(p. D3) A quarter-century ago, Pinatubo, a volcano in the Philippines, blew its top in a big way: It spewed a cubic mile of rock and ash and 20 million tons of sulfur dioxide gas into the atmosphere. The gas spread around the world and combined with water vapor to make aerosols, tiny droplets that reflected some sunlight away from the Earth. As a result, average global temperatures dropped by about one degree Fahrenheit for several years.
Powerful volcanic eruptions like Pinatubo’s in 1991 are one of the biggest natural influences on climate. So NASA researchers and other scientists are planning a rapid-response program to study the next big one.
But the climate impact of a Pinatubo-size eruption is also a natural analog of an idea that has existed on the fringes of science for years: geoengineering, or intervening in the atmosphere to deliberately cool the planet.
One geoengineering approach would use high-flying jets to spray similar chemicals in the stratosphere. So by studying the next big volcanic eruption, scientists would also gain insights into how such a scheme, known as solar radiation management, or S.R.M., might work.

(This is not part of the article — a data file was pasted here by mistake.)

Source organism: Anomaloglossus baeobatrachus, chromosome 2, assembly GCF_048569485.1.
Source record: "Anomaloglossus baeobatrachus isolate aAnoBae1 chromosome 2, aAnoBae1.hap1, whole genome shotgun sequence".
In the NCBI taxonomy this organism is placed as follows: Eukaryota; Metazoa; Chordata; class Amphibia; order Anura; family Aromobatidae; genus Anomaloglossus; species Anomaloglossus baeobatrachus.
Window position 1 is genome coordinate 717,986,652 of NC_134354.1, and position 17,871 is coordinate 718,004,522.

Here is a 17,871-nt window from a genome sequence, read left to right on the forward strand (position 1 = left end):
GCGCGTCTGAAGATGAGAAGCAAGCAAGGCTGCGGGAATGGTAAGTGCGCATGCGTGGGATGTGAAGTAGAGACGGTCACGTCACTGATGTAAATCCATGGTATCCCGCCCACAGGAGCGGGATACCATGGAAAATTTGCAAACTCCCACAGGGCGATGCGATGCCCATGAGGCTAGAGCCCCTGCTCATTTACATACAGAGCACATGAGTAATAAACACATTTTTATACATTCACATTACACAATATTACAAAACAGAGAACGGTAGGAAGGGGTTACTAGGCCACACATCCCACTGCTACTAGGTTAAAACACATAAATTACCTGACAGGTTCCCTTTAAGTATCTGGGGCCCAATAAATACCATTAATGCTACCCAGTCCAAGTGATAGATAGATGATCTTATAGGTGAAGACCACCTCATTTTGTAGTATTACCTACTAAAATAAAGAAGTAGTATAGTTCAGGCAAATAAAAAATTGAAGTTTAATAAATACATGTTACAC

“This is important if we’re ever going to do geoengineering,” said Alan Robock, a Rutgers University researcher who models the effects of eruptions and who has been involved in discussions about the rapid-response project.
. . .
Geoengineering has long had an outlaw image among much of the scientific community, viewed as risky last-resort measures to solve climate problems that would be better dealt with by cutting greenhouse gas emissions. Even discussing geoengineering concepts has long been considered taboo among many scientists.
. . .
But in the past few years, some scientists and policymakers have begun to argue for limited direct research into geoengineering concepts to better understand their potential as well as risks, and be better prepared should global warming reach a point where some kind of emergency action were deemed necessary.
A few scientists have proposed small-scale outdoor experiments to study aspects of solar radiation management, and last month the American Geophysical Union, one of the nation’s largest scientific societies, endorsed the idea of some research into what it called “climate intervention.”
For the full story, see:
Henry Fountain. “A Volcanic Idea for Cooling the Earth.” The New York Times (Tuesday, February 6, 2018): D3.
(Note: ellipses added.)
(Note: the online version of the story has the date FEB. 1, 2018, and has the title “The Next Big Volcano Could Briefly Cool Earth. NASA Wants to Be Ready.”)